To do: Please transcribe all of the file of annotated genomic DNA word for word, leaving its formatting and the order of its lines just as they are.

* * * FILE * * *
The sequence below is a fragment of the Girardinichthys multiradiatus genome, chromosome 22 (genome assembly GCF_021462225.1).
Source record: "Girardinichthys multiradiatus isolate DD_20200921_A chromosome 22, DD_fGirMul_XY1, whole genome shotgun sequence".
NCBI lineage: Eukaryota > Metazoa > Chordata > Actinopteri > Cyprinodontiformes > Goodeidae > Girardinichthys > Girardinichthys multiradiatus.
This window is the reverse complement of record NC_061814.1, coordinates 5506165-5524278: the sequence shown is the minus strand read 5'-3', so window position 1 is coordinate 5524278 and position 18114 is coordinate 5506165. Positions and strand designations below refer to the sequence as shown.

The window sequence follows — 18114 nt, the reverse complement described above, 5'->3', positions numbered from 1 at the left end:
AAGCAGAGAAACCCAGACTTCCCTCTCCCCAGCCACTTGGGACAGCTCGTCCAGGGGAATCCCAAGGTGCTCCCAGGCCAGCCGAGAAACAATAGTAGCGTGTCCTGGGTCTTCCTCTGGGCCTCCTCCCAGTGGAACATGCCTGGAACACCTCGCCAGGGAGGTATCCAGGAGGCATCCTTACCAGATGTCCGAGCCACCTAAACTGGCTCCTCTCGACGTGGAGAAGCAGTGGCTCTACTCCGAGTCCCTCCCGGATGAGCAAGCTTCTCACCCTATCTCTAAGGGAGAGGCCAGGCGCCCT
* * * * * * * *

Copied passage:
The sequence below is a fragment of the Girardinichthys multiradiatus genome, chromosome 22 (genome assembly GCF_021462225.1).
Source record: "Girardinichthys multiradiatus isolate DD_20200921_A chromosome 22, DD_fGirMul_XY1, whole genome shotgun sequence".
NCBI lineage: Eukaryota > Metazoa > Chordata > Actinopteri > Cyprinodontiformes > Goodeidae > Girardinichthys > Girardinichthys multiradiatus.
This window is the reverse complement of record NC_061814.1, coordinates 5506165-5524278: the sequence shown is the minus strand read 5'-3', so window position 1 is coordinate 5524278 and position 18114 is coordinate 5506165. Positions and strand designations below refer to the sequence as shown.

The window sequence follows — 18114 nt, the reverse complement described above, 5'->3', positions numbered from 1 at the left end:
AAGCAGAGAAACCCAGACTTCCCTCTCCCCAGCCACTTGGGACAGCTCGTCCAGGGGAATCCCAAGGTGCTCCCAGGCCAGCCGAGAAACAATAGTAGCGTGTCCTGGGTCTTCCTCTGGGCCTCCTCCCAGTGGAACATGCCTGGAACACCTCGCCAGGGAGGTATCCAGGAGGCATCCTTACCAGATGTCCGAGCCACCTAAACTGGCTCCTCTCGACGTGGAGAAGCAGTGGCTCTACTCCGAGTCCCTCCCGGATGAGCAAGCTTCTCACCCTATCTCTAAGGGAGAGGCCAGGCGCCCT